The first studies to examine whether dissonance functioned like a drive borrowed from research in human learning. A robust finding in the learning literature was that humans and lower organisms who are in a heightened drive state show specific patterns of interference with learning. Whether it is a pigeon in a cage, a rat in a maze, or a human studying for an exam, high drive states interfere with complex learning and facilitate simple learning. Waterman and Katkin (1967) reasoned that if dissonance is truly a drive, then people who have high degrees of dissonance should have difficulty learning complex tasks but should easily learn simple tasks. They aroused dissonance by having students write an attitude-discrepant essay and then asked them to solve simple and complex learning tasks. The results showed facilitation of simple learning but not interference with complex learning. Pallack and Pittman (1972) conducted a conceptually similar experiment and found evidence for the other prediction: Dissonance resulted in interference with complex learning but, contrary to predictions, it did not lead to facilitation of the simple task.
A series of studies that I was involved in with my colleague Mark Zanna took a different approach. We (Zanna & Cooper, 1974) argued that if people changed their attitudes in dissonance experiments because they experienced aversive affect, then we should be able to reduce the attitude change if people attributed their arousal to a different source. We asked participants to ingest a pill as part of what they thought was a completely separate study. We had people engage in a counterattitudinal essay writing task and told half of them that any arousal they might be experiencing was due to the pill. The other half had no external attribution for their arousal. We reasoned that if attitude change is based on the arousal caused by inconsistent cognitions, then those participants who could blame their arousal on the pill would not be motivated to change their attitudes. Only those who thought their arousal was due to the inconsistency between their attitudes and their essay-writing behavior should change their attitudes, for that would be the way to reduce their arousal. And that is what we found.
In subsequent experiments, we increased our confidence that the engine that motivates attitude change following counterattitudinal advocacy is unpleasant arousal. In one experiment, we artificially decreased participants’ arousal level by administering a mild sedative. We found that participants showed little attitude change after writing an attitude-discrepant essay because the sedative reduced their arousal levels. We also had some participants ingest a mild stimulant and, as predicted from the drive concept, found that the increased arousal levels led to greater attitude change (Cooper, Zanna & Taves, 1978).
Later, Croyle and Cooper (1983) took a more direct approach to find physiological markers of cognitive dissonance. A ubiquitous finding in the neuroscience literature is that stress and arousal affect a number of physiological markers including altered skin conductance responses. In essence, stress and arousal are accompanied by increasing sweating that can be measured on the skin through devices such as galvanic skin response. We confirmed the presence of changes in skin conductance: the higher the dissonance following a counterattitudinal essay, the greater the change in skin conductance. Croyle and Cooper did not assess attitude change and skin conductance simultaneously in the same session, but Losch and Cacioppo (1990) did. They replicated Croyle & Cooper’s findings, adding yet additional evidence that the arousal needed to be interpreted as negative and aversive in order for it to lead to the reduction of dissonance.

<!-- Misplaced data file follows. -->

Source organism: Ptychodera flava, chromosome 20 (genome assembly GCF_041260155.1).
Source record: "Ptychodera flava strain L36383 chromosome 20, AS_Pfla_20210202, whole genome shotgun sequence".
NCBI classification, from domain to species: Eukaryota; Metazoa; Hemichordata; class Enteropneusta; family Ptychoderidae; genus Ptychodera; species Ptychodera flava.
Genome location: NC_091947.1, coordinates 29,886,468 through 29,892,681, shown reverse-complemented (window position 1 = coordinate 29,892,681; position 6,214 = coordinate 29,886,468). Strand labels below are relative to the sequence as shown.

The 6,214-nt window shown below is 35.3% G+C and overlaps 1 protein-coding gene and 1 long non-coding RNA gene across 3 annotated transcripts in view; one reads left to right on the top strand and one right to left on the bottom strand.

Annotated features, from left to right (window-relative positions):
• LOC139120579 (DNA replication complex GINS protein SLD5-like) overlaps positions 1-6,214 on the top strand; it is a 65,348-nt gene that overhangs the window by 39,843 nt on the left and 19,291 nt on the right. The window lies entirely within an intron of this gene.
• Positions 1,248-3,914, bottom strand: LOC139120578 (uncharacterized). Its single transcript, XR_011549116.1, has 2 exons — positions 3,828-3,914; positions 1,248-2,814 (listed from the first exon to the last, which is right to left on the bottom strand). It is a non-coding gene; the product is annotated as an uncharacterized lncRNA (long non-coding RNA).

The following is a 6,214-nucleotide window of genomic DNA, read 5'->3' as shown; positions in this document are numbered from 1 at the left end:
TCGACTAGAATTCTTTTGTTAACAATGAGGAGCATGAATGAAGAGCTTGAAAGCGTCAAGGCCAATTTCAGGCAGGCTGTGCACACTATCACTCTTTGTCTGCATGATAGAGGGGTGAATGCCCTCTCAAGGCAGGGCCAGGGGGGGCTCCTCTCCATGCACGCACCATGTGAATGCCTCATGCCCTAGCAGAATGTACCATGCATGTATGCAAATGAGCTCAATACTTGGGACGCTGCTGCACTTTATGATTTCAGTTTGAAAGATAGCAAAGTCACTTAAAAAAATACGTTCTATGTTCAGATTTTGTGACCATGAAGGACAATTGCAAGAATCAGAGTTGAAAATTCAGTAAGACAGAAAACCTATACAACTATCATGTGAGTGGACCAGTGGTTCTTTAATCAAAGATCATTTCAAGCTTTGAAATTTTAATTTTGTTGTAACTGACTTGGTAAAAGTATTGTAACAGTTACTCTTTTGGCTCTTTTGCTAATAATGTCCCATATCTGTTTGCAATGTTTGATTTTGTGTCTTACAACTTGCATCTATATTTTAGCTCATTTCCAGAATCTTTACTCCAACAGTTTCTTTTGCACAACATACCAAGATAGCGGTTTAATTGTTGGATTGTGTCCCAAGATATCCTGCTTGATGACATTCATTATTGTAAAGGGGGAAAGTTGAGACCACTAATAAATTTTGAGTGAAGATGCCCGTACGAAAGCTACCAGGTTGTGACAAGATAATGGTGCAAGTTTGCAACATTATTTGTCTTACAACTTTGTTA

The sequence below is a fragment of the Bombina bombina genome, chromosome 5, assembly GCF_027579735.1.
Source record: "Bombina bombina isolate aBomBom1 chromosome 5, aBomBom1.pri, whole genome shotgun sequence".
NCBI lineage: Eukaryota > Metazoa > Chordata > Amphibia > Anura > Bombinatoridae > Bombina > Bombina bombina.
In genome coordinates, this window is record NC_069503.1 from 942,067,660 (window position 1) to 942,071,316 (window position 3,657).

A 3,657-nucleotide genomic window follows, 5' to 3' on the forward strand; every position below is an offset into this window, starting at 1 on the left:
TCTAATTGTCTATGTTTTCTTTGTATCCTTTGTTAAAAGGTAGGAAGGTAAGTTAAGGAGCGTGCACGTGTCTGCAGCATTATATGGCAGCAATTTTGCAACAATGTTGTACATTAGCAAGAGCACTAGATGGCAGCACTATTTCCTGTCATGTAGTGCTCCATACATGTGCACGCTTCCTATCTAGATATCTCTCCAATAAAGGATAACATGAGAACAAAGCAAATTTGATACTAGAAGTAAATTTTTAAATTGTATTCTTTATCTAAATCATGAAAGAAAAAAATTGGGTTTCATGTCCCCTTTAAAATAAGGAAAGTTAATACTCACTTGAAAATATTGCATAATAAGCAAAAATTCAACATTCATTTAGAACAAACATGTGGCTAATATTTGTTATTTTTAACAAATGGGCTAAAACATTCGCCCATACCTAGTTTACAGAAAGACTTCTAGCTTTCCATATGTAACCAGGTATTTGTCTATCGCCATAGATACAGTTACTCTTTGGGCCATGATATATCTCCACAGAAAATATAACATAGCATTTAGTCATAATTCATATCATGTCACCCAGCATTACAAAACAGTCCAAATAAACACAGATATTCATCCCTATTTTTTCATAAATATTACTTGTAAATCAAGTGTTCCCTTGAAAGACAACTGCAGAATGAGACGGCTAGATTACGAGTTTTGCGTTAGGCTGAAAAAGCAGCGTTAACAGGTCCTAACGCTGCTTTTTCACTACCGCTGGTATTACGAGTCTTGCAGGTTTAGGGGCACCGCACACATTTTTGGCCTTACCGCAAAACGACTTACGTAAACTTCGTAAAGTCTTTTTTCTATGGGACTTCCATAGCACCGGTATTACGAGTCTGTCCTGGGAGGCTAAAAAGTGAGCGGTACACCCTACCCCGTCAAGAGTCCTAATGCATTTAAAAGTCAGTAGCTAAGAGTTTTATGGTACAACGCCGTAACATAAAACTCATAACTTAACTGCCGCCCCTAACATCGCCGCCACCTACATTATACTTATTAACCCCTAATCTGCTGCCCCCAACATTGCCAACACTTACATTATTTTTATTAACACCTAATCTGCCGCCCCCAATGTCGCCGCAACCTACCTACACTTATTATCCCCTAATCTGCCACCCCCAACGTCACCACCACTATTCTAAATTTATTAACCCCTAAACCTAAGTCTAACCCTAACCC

Festinger invited us to use what we know about drives to make predictions about dissonance. As we have seen, the properties of drives seem to manifest when people’s cognitions are inconsistent. Psychological discomfort is experienced (Elliot & Devine, 1994) and physiological markers of stress are activated (Croyle & Cooper, 1983). In addition, modern neuroscience has identified a number of brain regions that are activated when dissonance is present (Jarcho, Berkman & Lieberman, 2011; Van Veen, Krug, Schooler & Carter, 2009). As exciting as these findings have been, they leave open the question of why humans should have a drive for consistency. Normally, drives serve functions that are adaptive. The experience of hunger motivates eating and leads to survival. What function does dissonance serve that can confer it an adaptive value?
One answer to that question is provided by the Action-Orientation Model (Harmon-Jones, 1999). Harmon-Jones suggests that people’s stance toward events in the world is adaptively better without ambivalence and conflict. Inconsistent cognitions interfere with our action tendencies and create a negative emotion, motivating us to rid ourselves of the inconsistency. We are not driven to reduce inconsistency per se, but rather driven to have an unambivalent stance toward the world to prepare us for effective action.
Another possibility, and one that I endorse, is that dissonance is a learned drive. I consider dissonance to be a secondary drive that is learned early in childhood and then becomes generalized to myriad issues that we deal with as we develop. In order to make this case, I present evidence for the revision of dissonance theory that Fazio and I called the New Look Model of Dissonance (Cooper & Fazio, 1984), which I believe more fully incorporates the findings and limitations of dissonance. The New Look model also makes children’s learning of dissonance a more plausible aspect of normal development.